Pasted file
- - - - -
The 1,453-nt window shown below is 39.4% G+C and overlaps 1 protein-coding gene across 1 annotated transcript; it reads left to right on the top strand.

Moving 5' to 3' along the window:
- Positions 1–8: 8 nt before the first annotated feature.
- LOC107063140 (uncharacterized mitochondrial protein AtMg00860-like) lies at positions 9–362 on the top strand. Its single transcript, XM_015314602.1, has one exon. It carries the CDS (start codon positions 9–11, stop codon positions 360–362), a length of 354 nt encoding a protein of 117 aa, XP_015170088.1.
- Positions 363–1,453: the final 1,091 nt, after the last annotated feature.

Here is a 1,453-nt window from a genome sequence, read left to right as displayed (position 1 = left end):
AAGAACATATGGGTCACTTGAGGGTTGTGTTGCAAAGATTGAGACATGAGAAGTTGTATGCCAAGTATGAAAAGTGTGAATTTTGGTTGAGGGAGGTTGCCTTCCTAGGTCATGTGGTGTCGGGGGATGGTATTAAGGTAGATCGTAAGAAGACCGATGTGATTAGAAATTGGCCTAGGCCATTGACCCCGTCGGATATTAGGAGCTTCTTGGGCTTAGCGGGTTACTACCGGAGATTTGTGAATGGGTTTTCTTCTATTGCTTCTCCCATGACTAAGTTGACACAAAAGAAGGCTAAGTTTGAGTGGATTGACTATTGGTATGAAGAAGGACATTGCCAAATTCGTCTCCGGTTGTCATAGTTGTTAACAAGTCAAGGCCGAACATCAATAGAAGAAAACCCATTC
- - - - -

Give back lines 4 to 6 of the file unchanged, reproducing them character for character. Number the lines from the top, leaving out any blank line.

- LOC107063140 (uncharacterized mitochondrial protein AtMg00860-like) lies at positions 9–362 on the top strand. Its single transcript, XM_015314602.1, has one exon. It carries the CDS (start codon positions 9–11, stop codon positions 360–362), a length of 354 nt encoding a protein of 117 aa, XP_015170088.1.
- Positions 363–1,453: the final 1,091 nt, after the last annotated feature.

Here is a 1,453-nt window from a genome sequence, read left to right as displayed (position 1 = left end):